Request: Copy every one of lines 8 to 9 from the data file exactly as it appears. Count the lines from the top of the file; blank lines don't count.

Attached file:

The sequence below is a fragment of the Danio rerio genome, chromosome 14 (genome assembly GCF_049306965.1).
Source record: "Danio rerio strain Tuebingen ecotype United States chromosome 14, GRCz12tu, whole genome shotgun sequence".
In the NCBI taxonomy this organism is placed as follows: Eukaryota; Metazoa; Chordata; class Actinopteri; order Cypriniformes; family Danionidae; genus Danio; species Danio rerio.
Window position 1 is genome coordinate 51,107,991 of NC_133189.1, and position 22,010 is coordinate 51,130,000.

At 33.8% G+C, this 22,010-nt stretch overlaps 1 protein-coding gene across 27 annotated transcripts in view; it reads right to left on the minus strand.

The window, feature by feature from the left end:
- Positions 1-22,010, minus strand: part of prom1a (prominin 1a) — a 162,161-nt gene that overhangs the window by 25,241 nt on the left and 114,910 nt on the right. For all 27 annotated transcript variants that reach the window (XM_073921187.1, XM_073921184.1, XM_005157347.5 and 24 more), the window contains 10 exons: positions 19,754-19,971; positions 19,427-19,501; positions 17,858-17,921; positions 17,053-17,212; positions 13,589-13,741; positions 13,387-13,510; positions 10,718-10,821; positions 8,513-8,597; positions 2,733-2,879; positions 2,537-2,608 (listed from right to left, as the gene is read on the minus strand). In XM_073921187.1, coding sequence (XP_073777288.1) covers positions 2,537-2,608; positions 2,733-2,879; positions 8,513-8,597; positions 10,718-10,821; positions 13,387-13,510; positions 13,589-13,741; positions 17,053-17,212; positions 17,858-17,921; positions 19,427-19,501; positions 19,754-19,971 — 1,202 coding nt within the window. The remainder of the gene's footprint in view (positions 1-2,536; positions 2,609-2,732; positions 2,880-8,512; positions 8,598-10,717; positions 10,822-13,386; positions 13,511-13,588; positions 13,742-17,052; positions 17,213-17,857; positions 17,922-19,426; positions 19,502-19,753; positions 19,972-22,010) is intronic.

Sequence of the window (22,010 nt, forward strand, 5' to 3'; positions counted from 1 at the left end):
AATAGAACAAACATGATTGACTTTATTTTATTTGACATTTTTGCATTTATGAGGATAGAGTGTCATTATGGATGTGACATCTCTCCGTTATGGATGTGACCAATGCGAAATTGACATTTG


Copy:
Sequence of the window (22,010 nt, forward strand, 5' to 3'; positions counted from 1 at the left end):
AATAGAACAAACATGATTGACTTTATTTTATTTGACATTTTTGCATTTATGAGGATAGAGTGTCATTATGGATGTGACATCTCTCCGTTATGGATGTGACCAATGCGAAATTGACATTTG